A Case Against Standards: Interface components need real specifications
JEDEC, the Joint Electron Design Engineering Council, originally started in 1958 as a division of the Electronic Industries Association and became an independent association, JEDEC Solid State Technology Association, in 1999.
Since many of the standards developed by JEDEC cover devices from many manufacturers, the "standard" dimensions are too general to be used as specifications. In most instances, the JEDEC standards have been developed to create interchangeability among multiple sources of the same component type. This has worked pretty well for PCB manufacturing because variation of the mounting footprints have been kept to a minimum.
But before the assembly to the PCB takes place, most processing is done with the goal of not contacting the terminals/leads. This goal makes it necessary to support the component by its body and here’s where it gets problematic. There are many variations in material, assembly technology, and tooling for the body. Rather than exclude any designs, the standards typically use reference dimensions or large tolerances for body dimensions.
When trying to build “standard” interface components and tooling for a standardized component, building to accept the full range of the standard specification will not work. Build for the biggest parts and the small ones will be too loose. Build for the smallest and the big ones get crunched.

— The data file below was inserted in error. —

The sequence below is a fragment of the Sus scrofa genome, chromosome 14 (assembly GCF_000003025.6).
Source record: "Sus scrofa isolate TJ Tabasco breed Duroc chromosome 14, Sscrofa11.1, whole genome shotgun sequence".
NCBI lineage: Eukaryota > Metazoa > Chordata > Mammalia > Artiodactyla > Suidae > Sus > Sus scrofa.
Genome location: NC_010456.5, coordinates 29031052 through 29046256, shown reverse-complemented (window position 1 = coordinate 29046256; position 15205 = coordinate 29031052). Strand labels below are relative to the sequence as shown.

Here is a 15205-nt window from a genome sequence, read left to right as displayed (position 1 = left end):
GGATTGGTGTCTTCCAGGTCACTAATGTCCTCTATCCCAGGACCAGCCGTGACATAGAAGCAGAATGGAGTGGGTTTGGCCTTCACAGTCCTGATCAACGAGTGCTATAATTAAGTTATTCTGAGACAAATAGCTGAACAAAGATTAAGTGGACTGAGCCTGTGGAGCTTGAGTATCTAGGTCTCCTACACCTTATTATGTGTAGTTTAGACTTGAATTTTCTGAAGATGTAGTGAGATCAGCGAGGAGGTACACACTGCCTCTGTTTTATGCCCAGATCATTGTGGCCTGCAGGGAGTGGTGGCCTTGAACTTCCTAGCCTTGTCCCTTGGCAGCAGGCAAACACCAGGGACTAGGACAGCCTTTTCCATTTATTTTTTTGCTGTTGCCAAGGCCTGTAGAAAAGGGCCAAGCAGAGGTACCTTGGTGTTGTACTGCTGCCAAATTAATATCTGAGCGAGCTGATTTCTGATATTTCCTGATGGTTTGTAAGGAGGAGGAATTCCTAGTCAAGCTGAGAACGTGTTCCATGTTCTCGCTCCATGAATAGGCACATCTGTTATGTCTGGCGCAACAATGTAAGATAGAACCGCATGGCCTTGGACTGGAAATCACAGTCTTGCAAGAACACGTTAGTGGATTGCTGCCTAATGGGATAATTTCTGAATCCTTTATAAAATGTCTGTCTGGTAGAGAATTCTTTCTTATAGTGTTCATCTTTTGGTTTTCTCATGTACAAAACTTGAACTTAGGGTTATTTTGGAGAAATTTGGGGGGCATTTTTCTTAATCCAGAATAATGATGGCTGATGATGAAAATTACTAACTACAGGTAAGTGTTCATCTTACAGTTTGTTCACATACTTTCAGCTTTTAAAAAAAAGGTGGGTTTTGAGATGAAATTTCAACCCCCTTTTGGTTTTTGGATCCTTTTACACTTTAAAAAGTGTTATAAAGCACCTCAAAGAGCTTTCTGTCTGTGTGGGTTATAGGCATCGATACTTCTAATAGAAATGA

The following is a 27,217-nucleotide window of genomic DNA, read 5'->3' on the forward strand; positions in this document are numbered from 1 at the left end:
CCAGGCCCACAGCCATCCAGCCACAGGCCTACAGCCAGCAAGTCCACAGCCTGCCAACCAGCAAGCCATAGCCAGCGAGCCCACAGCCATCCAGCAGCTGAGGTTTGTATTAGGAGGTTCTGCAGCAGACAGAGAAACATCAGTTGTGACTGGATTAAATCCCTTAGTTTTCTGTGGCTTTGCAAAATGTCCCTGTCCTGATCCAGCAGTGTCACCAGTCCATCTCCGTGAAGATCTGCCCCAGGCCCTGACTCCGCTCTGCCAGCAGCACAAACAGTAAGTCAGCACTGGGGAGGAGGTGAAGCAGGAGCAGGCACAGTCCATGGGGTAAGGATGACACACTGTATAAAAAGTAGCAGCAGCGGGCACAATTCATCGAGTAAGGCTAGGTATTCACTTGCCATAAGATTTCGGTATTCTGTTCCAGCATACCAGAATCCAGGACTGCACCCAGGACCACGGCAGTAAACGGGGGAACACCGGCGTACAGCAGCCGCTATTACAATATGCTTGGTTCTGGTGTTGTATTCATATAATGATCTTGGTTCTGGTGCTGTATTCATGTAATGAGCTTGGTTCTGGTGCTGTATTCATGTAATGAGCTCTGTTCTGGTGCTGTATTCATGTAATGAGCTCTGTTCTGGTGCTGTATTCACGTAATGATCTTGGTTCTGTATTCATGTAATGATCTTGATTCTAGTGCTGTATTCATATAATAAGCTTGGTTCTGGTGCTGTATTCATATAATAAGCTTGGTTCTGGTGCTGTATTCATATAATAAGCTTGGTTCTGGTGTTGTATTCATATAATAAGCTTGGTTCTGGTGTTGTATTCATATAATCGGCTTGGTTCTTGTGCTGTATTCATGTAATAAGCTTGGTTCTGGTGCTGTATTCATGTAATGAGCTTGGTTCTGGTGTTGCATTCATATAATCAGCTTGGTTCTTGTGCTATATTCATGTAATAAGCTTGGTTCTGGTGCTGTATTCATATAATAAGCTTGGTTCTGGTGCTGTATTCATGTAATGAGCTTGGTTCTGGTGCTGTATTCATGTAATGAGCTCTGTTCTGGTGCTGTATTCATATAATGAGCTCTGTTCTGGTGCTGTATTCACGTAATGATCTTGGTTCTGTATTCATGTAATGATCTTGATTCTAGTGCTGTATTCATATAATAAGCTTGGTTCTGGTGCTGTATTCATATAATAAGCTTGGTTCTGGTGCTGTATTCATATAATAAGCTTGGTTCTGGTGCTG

In the following example from JEDEC Registration MO-082 for .025”pitch ceramic quad flat packs (CQFP), the body dimensions are allowed to vary by 1mm while the formed leads may start to bend at 0.64mm. Features accepting the largest body size will make contact with the leads of devices whose body dimensions are in the middle or lower range of the specification.
The good news is that most components produced by a specific set of tooling have much less size variation than allowed by the specification. That means that manufacturers can usually provide component specifications that are precise enough for safe handling without damage. When good dimensions are not available, measuring a sample is a good alternative.
The moral of the story is that it’s best to get manufacturers’ specifications for components rather than working with standards. Be wary of handling material that claims to be for “standard” packages, particularly when working with delicate SMT devices like QFPs, BGAs, and CGAs.